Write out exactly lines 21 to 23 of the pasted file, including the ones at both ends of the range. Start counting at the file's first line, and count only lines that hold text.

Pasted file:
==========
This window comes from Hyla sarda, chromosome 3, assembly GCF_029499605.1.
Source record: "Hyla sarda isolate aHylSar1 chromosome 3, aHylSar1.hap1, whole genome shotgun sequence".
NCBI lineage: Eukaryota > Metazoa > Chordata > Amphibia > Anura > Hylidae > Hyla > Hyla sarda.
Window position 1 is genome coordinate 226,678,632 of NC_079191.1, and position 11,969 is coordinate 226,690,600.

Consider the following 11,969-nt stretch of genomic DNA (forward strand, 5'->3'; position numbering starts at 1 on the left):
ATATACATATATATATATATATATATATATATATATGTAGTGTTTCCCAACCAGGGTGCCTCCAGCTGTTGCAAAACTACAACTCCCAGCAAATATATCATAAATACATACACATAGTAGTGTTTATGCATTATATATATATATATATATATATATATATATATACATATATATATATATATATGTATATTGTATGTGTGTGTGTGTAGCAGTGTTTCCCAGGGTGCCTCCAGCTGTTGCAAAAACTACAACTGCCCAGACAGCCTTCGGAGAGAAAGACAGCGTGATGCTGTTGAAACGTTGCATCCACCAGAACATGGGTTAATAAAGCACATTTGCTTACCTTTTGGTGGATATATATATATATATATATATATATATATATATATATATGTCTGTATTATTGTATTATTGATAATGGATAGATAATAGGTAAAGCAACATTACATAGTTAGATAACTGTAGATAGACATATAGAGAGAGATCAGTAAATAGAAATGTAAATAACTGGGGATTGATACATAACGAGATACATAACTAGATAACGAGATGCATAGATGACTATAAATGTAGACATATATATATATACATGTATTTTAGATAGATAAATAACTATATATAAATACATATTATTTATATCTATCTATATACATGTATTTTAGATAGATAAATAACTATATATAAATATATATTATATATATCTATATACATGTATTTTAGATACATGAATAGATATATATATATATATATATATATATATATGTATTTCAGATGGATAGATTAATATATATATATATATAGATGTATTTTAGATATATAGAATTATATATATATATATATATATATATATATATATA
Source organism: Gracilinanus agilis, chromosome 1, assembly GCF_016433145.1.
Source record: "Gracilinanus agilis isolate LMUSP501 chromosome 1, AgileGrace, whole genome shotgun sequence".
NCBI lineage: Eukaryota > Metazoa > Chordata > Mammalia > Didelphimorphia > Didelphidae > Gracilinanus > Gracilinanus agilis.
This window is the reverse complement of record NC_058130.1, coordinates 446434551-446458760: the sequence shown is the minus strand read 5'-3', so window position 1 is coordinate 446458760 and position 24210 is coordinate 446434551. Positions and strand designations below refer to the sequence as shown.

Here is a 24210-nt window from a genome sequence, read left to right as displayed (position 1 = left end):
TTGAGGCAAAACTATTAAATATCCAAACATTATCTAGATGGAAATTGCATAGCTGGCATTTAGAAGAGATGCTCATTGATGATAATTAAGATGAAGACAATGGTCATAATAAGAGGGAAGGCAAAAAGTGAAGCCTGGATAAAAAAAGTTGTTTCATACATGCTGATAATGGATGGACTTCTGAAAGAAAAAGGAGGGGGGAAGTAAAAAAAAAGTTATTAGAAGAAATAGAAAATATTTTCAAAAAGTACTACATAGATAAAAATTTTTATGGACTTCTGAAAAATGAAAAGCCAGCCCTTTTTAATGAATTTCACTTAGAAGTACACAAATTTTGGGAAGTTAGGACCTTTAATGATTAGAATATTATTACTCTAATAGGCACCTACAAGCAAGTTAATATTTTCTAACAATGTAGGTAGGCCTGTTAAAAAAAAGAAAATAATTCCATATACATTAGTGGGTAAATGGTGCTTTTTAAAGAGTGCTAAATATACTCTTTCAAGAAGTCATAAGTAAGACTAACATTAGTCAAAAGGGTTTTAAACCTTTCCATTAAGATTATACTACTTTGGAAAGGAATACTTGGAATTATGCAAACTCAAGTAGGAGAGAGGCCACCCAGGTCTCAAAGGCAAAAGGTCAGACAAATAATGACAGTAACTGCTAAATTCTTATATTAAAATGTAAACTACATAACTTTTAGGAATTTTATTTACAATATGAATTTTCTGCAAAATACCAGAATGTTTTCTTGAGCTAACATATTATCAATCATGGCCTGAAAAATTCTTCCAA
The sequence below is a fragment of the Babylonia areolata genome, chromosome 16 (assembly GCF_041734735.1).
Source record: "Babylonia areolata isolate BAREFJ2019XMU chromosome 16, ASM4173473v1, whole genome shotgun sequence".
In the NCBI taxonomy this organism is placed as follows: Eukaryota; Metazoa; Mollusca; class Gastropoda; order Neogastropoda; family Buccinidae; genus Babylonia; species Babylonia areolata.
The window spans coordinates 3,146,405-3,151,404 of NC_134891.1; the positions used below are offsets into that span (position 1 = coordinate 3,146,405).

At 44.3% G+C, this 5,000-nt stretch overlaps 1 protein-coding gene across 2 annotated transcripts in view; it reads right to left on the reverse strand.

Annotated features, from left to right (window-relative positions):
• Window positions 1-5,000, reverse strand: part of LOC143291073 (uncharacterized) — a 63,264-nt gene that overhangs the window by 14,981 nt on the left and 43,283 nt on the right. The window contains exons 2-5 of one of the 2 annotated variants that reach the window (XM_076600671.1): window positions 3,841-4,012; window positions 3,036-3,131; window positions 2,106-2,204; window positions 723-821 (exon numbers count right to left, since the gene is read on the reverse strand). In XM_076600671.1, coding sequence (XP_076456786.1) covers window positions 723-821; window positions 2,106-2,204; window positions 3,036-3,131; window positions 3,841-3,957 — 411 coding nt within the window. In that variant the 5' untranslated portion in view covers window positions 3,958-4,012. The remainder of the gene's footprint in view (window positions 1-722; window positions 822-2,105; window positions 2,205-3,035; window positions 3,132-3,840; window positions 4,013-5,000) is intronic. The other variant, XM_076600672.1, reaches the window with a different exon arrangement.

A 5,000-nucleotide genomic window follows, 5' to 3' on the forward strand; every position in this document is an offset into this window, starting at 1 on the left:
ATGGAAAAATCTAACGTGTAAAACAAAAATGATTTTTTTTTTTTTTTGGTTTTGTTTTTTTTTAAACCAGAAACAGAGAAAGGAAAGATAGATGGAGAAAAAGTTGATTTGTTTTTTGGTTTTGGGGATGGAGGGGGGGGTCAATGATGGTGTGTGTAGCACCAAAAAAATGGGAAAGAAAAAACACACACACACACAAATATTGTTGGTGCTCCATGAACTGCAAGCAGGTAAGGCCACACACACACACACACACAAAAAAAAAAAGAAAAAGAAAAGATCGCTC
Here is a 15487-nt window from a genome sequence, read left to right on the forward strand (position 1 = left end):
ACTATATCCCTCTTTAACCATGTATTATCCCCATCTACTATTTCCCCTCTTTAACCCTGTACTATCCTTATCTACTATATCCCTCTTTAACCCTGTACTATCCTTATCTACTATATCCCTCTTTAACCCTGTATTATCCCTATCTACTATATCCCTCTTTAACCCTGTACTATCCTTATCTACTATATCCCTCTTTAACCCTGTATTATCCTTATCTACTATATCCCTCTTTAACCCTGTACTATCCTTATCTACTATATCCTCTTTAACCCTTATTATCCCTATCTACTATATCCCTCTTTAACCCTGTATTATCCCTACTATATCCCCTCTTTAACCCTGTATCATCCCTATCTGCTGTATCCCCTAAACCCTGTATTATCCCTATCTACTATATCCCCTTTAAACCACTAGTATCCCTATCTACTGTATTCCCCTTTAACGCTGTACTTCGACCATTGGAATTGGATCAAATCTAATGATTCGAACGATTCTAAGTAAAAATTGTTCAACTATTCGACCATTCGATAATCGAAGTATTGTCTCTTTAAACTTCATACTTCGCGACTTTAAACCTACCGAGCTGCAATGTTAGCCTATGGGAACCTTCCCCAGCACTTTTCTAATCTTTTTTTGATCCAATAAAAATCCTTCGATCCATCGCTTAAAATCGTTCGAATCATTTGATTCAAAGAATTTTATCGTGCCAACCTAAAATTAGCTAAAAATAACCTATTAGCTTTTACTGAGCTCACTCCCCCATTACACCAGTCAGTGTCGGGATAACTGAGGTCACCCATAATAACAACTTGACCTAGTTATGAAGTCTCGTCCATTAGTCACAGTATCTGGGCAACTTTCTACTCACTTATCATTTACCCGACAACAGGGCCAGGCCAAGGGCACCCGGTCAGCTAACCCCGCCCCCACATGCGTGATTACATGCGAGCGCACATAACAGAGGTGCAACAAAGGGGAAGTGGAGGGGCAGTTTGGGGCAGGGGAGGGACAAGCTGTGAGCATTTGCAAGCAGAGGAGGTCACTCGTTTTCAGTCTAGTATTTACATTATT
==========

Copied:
ATGGAAAAATCTAACGTGTAAAACAAAAATGATTTTTTTTTTTTTTTGGTTTTGTTTTTTTTTAAACCAGAAACAGAGAAAGGAAAGATAGATGGAGAAAAAGTTGATTTGTTTTTTGGTTTTGGGGATGGAGGGGGGGGTCAATGATGGTGTGTGTAGCACCAAAAAAATGGGAAAGAAAAAACACACACACACACAAATATTGTTGGTGCTCCATGAACTGCAAGCAGGTAAGGCCACACACACACACACACACAAAAAAAAAAAGAAAAAGAAAAGATCGCTC
Here is a 15487-nt window from a genome sequence, read left to right on the forward strand (position 1 = left end):
ACTATATCCCTCTTTAACCATGTATTATCCCCATCTACTATTTCCCCTCTTTAACCCTGTACTATCCTTATCTACTATATCCCTCTTTAACCCTGTACTATCCTTATCTACTATATCCCTCTTTAACCCTGTATTATCCCTATCTACTATATCCCTCTTTAACCCTGTACTATCCTTATCTACTATATCCCTCTTTAACCCTGTATTATCCTTATCTACTATATCCCTCTTTAACCCTGTACTATCCTTATCTACTATATCCTCTTTAACCCTTATTATCCCTATCTACTATATCCCTCTTTAACCCTGTATTATCCCTACTATATCCCCTCTTTAACCCTGTATCATCCCTATCTGCTGTATCCCCTAAACCCTGTATTATCCCTATCTACTATATCCCCTTTAAACCACTAGTATCCCTATCTACTGTATTCCCCTTTAACGCTGTACTTCGACCATTGGAATTGGATCAAATCTAATGATTCGAACGATTCTAAGTAAAAATTGTTCAACTATTCGACCATTCGATAATCGAAGTATTGTCTCTTTAAACTTCATACTTCGCGACTTTAAACCTACCGAGCTGCAATGTTAGCCTATGGGAACCTTCCCCAGCACTTTTCTAATCTTTTTTTGATCCAATAAAAATCCTTCGATCCATCGCTTAAAATCGTTCGAATCATTTGATTCAAAGAATTTTATCGTGCCAACCTAAAATTAGCTAAAAATAACCTATTAGCTTTTACTGAGCTCACTCCCCCATTACACCAGTCAGTGTCGGGATAACTGAGGTCACCCATAATAACAACTTGACCTAGTTATGAAGTCTCGTCCATTAGTCACAGTATCTGGGCAACTTTCTACTCACTTATCATTTACCCGACAACAGGGCCAGGCCAAGGGCACCCGGTCAGCTAACCCCGCCCCCACATGCGTGATTACATGCGAGCGCACATAACAGAGGTGCAACAAAGGGGAAGTGGAGGGGCAGTTTGGGGCAGGGGAGGGACAAGCTGTGAGCATTTGCAAGCAGAGGAGGTCACTCGTTTTCAGTCTAGTATTTACATTATT